Oom Rugby writes for AllOutRugby
It is a typical engineer to look for the moment when the “stress point” occur, but he is right. In this game it is just before halftime when Province have a scrum on the Sharks’ line. Let us take a look at what happen and why I think it was the moment that set the foundation for the victory…
This is the scrum and what is interesting is that Province not dominating like the other scrums. Could be because Vermeulen is now at flank behind Geldenhuys, but the more clever guys will have to tell us why!
One thing we do know is that Wilco Louw did not dominate Thomas du Toit to the extend that people saying. The dominance happen on the other side of the scrum. In fact, in this scrum Du Toit put huge pressure on the WP blindside, as we can see.
This mean Daniel is free to break and deal with Carr, so Province does not get as quick ball as they maybe hope for next phase.
Above is the ruck from Carr’s carry. It is many seconds later so it is very slow ball, but that is actually fine because, as we will see, Province going to play a long game now.
We notice in the picture the excellent communication and control from the halfbacks. They driving the forwards like a John Deere tractor. Du Preez is not seeing opportunities yet so he is telling them to keep the ball tight. Duvenage is already getting the next carriers in position as Wiese pick and go.
Province keeps going left with Carr on 4th phase. Now guys, it is one thing to grind like this in a red zone, but it is another thing to protect the ball successfully and not make a mistake.
Remember that Sharks doesn’t have to drop back to defend the kick so they can have all their defenders waiting in the line. After Carr is tackled, Am immediately get low over the ball, but as we see above Leyds manage to clean him off.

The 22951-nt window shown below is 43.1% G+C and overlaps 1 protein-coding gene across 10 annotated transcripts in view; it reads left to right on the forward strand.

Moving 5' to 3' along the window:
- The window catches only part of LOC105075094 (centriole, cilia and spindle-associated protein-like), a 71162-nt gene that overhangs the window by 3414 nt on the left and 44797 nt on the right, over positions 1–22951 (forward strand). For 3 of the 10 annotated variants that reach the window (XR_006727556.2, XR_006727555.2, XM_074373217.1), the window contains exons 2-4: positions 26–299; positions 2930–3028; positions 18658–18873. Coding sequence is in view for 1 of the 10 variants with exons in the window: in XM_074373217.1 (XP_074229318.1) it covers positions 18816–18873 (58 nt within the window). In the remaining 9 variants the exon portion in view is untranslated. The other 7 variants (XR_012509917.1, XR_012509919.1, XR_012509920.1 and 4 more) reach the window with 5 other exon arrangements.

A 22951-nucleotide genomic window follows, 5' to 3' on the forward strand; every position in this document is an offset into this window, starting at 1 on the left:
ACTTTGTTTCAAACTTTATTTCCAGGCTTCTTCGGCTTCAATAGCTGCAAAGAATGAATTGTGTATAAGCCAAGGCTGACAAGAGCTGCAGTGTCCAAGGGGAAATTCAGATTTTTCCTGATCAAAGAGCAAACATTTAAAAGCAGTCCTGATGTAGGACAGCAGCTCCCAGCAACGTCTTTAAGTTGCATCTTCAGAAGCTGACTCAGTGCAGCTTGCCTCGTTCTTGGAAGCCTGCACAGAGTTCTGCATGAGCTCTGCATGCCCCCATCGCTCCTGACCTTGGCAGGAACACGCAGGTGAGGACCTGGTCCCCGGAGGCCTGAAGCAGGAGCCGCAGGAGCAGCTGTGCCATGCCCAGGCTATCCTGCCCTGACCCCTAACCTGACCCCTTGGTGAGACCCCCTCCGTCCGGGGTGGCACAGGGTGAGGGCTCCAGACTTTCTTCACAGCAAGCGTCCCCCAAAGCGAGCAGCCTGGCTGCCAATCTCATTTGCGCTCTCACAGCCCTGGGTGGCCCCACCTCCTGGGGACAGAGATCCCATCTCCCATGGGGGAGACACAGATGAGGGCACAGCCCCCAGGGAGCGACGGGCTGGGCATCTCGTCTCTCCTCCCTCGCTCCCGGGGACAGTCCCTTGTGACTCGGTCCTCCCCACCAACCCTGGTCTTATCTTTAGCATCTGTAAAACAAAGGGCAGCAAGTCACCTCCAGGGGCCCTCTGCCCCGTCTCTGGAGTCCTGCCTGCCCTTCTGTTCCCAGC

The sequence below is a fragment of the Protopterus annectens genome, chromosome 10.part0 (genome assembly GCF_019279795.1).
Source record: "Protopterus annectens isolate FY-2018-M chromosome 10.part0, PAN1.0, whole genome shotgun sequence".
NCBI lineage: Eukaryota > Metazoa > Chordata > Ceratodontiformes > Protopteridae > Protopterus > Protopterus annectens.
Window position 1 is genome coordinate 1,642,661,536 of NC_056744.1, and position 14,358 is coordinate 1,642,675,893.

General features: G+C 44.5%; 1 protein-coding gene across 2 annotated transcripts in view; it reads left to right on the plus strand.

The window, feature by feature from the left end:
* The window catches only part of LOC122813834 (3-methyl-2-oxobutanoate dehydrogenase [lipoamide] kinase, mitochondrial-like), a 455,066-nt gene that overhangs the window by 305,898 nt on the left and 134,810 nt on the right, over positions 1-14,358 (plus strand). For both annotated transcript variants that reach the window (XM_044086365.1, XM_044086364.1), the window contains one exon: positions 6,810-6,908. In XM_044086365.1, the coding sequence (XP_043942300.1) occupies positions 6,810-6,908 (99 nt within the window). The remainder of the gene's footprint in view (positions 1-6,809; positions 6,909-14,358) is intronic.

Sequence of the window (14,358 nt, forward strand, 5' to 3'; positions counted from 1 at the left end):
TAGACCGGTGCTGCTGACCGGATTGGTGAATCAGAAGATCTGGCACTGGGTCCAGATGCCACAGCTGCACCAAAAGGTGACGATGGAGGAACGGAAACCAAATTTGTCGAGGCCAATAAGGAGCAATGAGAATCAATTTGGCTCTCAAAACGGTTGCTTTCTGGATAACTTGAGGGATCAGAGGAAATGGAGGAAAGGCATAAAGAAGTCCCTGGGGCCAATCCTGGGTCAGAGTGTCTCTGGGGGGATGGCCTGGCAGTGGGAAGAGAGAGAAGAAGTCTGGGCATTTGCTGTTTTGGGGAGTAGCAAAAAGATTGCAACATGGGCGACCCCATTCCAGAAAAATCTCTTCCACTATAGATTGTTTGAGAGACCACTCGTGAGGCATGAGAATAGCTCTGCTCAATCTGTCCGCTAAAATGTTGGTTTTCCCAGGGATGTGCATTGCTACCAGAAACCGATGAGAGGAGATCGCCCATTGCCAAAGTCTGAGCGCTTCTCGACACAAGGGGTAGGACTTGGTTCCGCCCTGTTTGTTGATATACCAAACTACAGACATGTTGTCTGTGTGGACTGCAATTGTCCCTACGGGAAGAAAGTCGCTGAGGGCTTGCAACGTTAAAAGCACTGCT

What is interesting is the wonderful technique of Leyds, who is a back. Because Am get there first he is like a perlemoen on a rock. Leyds must bind on top of Am and this is the most difficult type of clean to do. Well done to the skills coach and the player for this crucial execution.
This is 6th phase and Province now starts to play back to the other touchline. It is a long, slow test of the structure of both teams.
Duvenage will pass to Louw who will smash it up again. There some people who think contact in rugby is one dimensional, but as we see above it can be hugely valuable. When Louw make contact, all the Sharks players on the left of the screen must run around that ruck to try get to the other side to deal with the next WP carry. It is called “folding” and it is how and where defenders recycle themself from ruck to ruck.
It is 10th phase. After Province play up to the right hand side they now start to come back to the left again. The important thing to realise is they not necessarily looking for meters, they trying to stress the Sharks defence organisation.
And this moment is when the seeds of trouble begin… Wiese smashed it up and now the Sharks players is starting to fold incorrectly. Not only are they all bunch up on the far side, but we see the scrumhalf, flyhalf, wing and two centres all there. That mean somewhere in the field is a forward who is defending in a backs position.
Notice the Province players coming around for next carry.
Duvenage play out to Van Zyl. Sharks has ended up with less men now in the line on that side, but they still have options. If Van Zyl carry, they make the tackle. If he play out the backdoor, they can shift and drift. It is all about players having eyes up and communicating with each other so they can act with cohesion.
But here it become the shape of a pear. Van Zyl hold onto the ball long enough to keep Sharks interested, and they take the bait and “pinch” together on his run and run of decoy Louw. We can see Daniel is pushing out but Marais and Geldenhuys is going straight up. Willemse is first receiver on this screen play and Van Wyk actually make a good read to shoot on him because he see there is big trouble, but Willemse evade him and the rest is in history – Leyds score in the corner.
Red zone play is the ultimate test of our systems. If we failing or succeeding in big moments like this then it can affect our whole cohesion, confidence and the trust between our players for the rest of the game.
I believe this is the moment that was the stress test that dent the Sharks’ cohesion and give WP the assurance to dictate the game in the second half and win.
DISCLAIMER: English is Oom’s third language, after Rugby and Afrikaans.